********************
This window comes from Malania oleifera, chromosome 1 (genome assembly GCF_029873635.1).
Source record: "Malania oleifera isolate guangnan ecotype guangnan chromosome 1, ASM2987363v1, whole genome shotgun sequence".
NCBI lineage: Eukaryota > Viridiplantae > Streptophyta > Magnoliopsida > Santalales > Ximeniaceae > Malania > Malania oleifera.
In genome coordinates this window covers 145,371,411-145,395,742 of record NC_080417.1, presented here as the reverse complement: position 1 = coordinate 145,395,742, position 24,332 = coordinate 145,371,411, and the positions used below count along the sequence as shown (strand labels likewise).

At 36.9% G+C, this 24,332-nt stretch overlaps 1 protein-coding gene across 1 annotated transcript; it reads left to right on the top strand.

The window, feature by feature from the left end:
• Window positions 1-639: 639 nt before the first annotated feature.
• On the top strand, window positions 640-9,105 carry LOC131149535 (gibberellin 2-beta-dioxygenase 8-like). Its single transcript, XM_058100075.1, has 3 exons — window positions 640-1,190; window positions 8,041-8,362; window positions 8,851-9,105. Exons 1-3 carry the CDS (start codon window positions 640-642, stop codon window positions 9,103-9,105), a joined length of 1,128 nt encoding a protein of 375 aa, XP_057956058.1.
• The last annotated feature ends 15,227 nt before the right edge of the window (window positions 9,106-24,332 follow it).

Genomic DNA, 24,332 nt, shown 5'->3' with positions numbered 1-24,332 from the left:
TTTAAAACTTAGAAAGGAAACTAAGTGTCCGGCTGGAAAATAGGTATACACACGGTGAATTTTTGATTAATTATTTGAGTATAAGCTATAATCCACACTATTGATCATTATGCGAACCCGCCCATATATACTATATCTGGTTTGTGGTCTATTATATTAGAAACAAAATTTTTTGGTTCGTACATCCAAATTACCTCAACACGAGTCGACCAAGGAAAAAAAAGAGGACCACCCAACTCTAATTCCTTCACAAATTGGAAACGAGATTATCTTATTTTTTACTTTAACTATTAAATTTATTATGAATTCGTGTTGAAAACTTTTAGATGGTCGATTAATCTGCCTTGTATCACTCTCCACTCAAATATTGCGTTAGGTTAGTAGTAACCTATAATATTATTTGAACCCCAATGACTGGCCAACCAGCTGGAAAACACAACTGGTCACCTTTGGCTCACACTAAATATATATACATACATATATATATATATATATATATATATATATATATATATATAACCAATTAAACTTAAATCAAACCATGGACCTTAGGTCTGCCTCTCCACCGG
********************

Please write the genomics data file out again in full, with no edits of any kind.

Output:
This window comes from Malania oleifera, chromosome 1 (genome assembly GCF_029873635.1).
Source record: "Malania oleifera isolate guangnan ecotype guangnan chromosome 1, ASM2987363v1, whole genome shotgun sequence".
NCBI lineage: Eukaryota > Viridiplantae > Streptophyta > Magnoliopsida > Santalales > Ximeniaceae > Malania > Malania oleifera.
In genome coordinates this window covers 145,371,411-145,395,742 of record NC_080417.1, presented here as the reverse complement: position 1 = coordinate 145,395,742, position 24,332 = coordinate 145,371,411, and the positions used below count along the sequence as shown (strand labels likewise).

At 36.9% G+C, this 24,332-nt stretch overlaps 1 protein-coding gene across 1 annotated transcript; it reads left to right on the top strand.

The window, feature by feature from the left end:
• Window positions 1-639: 639 nt before the first annotated feature.
• On the top strand, window positions 640-9,105 carry LOC131149535 (gibberellin 2-beta-dioxygenase 8-like). Its single transcript, XM_058100075.1, has 3 exons — window positions 640-1,190; window positions 8,041-8,362; window positions 8,851-9,105. Exons 1-3 carry the CDS (start codon window positions 640-642, stop codon window positions 9,103-9,105), a joined length of 1,128 nt encoding a protein of 375 aa, XP_057956058.1.
• The last annotated feature ends 15,227 nt before the right edge of the window (window positions 9,106-24,332 follow it).

Genomic DNA, 24,332 nt, shown 5'->3' with positions numbered 1-24,332 from the left:
TTTAAAACTTAGAAAGGAAACTAAGTGTCCGGCTGGAAAATAGGTATACACACGGTGAATTTTTGATTAATTATTTGAGTATAAGCTATAATCCACACTATTGATCATTATGCGAACCCGCCCATATATACTATATCTGGTTTGTGGTCTATTATATTAGAAACAAAATTTTTTGGTTCGTACATCCAAATTACCTCAACACGAGTCGACCAAGGAAAAAAAAGAGGACCACCCAACTCTAATTCCTTCACAAATTGGAAACGAGATTATCTTATTTTTTACTTTAACTATTAAATTTATTATGAATTCGTGTTGAAAACTTTTAGATGGTCGATTAATCTGCCTTGTATCACTCTCCACTCAAATATTGCGTTAGGTTAGTAGTAACCTATAATATTATTTGAACCCCAATGACTGGCCAACCAGCTGGAAAACACAACTGGTCACCTTTGGCTCACACTAAATATATATACATACATATATATATATATATATATATATATATATATATATATATAACCAATTAAACTTAAATCAAACCATGGACCTTAGGTCTGCCTCTCCACCGG